Still, the commission notes that advancing a broad learning agenda and more attention to instruction will remain difficult until it’s easier to measure what (and if) students are actually learning. “Redressing this lack of good data is a high priority,” the report says.
“Students learn in many different settings, including through peer interactions, co- and extracurricular activities, and self-motivated exploration,” the commission wrote. “Ultimately, though, making undergraduate learning stronger and more rigorous will depend upon how undergraduate education invests in the teaching skills of its faculty and the kind of institutional and systemic commitment that is made.”
University systems and individual campuses, academic departments and disciplinary associations all have roles to play in advancing teaching, according to the academy. Master’s and doctoral programs should integrate “meaningful and explicit” teacher training opportunities, for example. Disciplinary associations should lead research and professional development efforts exploring the relationship between teaching practices and student learning.
Institutions, meanwhile, must make a “systemic commitment” to the improvement of college teaching -- something the commission says will most likely require ongoing review of faculty teaching practices, analyzing the faculty incentive system, bettering mentoring and faculty supports, and including teaching quality as a key part of tenure and other personnel decisions. In a nod to shared governance, the report notes that much of that work “must take place in collaboration with academic departments.”
Faculty members need training on how to teach diverse groups of students and help them “grapple with difference,” the report says. It also addresses a major structural issue that is often ignored in discussions about educational quality: professors teaching off the tenure track. The commission says that quality necessarily means providing these professors “with stable professional working environments and careers … Good teaching need not require tenure-track faculty in every case, but it does require that faculty be supported and rewarded for doing their work well.”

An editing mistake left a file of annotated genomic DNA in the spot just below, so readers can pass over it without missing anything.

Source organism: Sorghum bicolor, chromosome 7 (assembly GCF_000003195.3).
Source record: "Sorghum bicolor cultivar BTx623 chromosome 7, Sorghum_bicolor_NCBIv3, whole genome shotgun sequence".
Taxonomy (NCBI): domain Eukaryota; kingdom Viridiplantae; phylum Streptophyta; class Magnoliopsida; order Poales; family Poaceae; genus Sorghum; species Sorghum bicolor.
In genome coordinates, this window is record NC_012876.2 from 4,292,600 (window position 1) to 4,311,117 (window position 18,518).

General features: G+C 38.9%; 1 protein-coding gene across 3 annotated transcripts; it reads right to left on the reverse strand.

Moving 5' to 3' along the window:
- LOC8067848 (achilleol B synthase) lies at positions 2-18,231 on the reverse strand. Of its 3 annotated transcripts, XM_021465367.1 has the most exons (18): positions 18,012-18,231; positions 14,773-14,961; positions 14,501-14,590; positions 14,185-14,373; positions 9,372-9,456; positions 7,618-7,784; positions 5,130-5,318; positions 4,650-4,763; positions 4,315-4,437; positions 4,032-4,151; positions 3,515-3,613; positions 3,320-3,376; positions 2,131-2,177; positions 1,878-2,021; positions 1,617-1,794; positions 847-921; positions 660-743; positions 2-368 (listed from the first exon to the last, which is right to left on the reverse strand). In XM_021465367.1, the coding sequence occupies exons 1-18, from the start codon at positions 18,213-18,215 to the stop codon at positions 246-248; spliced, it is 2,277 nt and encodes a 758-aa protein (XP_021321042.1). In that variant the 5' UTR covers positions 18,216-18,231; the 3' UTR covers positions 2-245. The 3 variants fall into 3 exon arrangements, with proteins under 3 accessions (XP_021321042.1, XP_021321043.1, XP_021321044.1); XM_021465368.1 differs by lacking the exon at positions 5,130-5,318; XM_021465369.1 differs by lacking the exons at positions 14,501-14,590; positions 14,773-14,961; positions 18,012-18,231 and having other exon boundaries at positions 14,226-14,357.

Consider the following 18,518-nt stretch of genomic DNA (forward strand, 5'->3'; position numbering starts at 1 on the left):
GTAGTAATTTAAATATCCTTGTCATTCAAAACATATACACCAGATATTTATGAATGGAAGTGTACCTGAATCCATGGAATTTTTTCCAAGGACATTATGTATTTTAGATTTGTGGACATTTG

The trend toward adjunct professors in undergraduate teaching will persist “as long as colleges are under pressure to keep costs down and universities continue to produce more Ph.D.s in some fields than are likely to find tenure-track employment,” the report says. As institutions continue to hire teaching-focused instructors, they should aim to make positions longer term and full-time.
Such positions “should respect professional norms of academic freedom and provide a voice in university governance and the opportunity to build successful professional lives with reasonable benefits and job security,” the commission wrote.
As for the curriculum, the report says that undergraduate learners need “meaningful opportunities to develop and integrate knowledge and skills in the classroom and through cocurricular experiences such as co-op programs and internships, research, international study, or service that can help them improve their economic prospects, effectively navigate their personal and public worlds, and continue to learn throughout their lifetimes.”
Even in short-duration certificate programs, technical and academic knowledge “should be augmented by curricular redesign that strengthens practical skills such as communication, problem solving and teamwork,” the report says. It also endorses further experimentation with strategies for teaching and supporting students in online, hybrid and technology-supported environments. Further, federal and state governments should invest in a research and development strategy for better understanding instructional design and delivery and for assessing learning.
Completion, Completion, Completion
The commission envisions a future that depends on most Americans getting a high-quality undergraduate education. To improve completion rates, the report calls on college and university leaders to make the issue a top priority -- even making resource allocation decisions through that “lens.” Data collection should enable institution-specific insights through nuanced analyses and enable effective student interventions, and students should have the opportunities to make “meaningful, personal connections” with faculty and staff.